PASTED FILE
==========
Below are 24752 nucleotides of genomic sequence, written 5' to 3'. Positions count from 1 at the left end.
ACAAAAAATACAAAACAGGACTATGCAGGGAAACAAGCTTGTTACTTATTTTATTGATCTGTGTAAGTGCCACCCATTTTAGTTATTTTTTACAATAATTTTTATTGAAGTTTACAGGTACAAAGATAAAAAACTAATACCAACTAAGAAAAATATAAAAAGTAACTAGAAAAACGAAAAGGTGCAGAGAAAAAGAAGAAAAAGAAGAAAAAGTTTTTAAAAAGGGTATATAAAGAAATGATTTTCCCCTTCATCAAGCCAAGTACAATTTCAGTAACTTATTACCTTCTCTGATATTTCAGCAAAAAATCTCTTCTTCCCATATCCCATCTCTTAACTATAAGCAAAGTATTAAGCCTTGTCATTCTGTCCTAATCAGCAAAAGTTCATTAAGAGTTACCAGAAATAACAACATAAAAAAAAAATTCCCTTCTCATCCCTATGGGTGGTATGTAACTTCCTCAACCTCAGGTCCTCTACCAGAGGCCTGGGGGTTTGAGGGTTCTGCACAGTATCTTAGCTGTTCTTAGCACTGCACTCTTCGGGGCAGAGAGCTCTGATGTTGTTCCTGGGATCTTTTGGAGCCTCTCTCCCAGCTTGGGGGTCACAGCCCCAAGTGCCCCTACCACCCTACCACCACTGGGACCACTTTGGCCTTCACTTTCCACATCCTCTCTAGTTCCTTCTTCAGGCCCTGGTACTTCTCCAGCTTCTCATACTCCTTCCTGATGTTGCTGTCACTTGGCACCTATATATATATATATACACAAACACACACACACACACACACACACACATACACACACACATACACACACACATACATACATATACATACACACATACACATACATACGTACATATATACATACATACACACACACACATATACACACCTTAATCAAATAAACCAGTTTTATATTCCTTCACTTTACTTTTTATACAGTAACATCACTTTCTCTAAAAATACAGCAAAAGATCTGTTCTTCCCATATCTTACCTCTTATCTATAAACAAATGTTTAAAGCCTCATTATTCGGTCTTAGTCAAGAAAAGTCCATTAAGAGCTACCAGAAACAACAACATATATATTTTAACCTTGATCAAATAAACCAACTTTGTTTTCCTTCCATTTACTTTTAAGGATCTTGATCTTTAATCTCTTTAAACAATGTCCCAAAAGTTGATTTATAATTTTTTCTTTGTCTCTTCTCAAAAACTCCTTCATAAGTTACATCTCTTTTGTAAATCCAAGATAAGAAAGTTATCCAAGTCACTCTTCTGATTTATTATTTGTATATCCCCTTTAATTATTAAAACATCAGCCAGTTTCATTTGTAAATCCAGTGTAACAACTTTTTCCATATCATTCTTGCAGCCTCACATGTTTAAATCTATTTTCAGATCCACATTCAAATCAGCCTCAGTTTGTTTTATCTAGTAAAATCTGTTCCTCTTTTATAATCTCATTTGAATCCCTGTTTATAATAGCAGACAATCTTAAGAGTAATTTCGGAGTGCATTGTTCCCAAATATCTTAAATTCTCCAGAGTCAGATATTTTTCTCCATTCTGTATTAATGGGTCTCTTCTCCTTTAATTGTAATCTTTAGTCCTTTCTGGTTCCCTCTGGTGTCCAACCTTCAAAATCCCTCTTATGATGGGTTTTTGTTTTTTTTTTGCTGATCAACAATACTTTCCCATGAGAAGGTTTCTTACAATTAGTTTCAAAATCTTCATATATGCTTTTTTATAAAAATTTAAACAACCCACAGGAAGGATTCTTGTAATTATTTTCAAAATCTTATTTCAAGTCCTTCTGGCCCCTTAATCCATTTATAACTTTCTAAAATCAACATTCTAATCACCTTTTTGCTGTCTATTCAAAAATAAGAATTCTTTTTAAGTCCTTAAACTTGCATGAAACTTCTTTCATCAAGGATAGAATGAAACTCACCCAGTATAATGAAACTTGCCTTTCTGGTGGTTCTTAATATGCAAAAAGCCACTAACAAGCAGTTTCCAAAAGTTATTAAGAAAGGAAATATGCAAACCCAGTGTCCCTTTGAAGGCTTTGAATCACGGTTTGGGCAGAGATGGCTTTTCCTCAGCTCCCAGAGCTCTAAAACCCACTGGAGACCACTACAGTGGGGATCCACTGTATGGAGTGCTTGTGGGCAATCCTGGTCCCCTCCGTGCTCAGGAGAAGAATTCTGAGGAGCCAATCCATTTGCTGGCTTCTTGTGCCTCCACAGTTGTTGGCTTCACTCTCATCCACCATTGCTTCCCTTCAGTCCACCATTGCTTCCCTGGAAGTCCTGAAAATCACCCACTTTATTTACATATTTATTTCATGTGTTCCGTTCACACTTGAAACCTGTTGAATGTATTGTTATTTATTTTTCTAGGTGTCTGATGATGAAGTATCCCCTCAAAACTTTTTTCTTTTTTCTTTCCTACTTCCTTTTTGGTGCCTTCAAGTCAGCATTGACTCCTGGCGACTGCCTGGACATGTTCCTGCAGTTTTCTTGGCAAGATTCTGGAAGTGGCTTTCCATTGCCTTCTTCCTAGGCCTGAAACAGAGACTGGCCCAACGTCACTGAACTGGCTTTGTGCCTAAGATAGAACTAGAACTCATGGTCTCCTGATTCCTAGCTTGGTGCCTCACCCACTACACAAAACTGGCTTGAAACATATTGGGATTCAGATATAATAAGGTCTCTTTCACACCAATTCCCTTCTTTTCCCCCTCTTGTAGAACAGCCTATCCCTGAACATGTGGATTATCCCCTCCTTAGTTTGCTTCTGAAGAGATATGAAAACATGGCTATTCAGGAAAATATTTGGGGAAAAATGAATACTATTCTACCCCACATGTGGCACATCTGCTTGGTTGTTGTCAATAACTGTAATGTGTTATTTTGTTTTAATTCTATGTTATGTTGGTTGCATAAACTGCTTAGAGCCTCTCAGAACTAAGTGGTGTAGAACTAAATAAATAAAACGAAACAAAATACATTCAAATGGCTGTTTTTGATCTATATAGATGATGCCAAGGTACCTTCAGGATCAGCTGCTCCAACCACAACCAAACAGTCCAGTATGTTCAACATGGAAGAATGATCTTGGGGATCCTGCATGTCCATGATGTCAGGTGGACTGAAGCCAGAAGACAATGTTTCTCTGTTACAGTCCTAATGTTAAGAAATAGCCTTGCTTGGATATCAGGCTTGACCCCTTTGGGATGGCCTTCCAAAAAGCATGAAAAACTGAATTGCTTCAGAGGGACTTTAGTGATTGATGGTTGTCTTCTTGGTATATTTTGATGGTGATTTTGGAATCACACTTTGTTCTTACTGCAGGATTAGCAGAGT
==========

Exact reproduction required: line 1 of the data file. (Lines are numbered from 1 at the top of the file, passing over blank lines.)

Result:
Below are 24752 nucleotides of genomic sequence, written 5' to 3'. Positions count from 1 at the left end.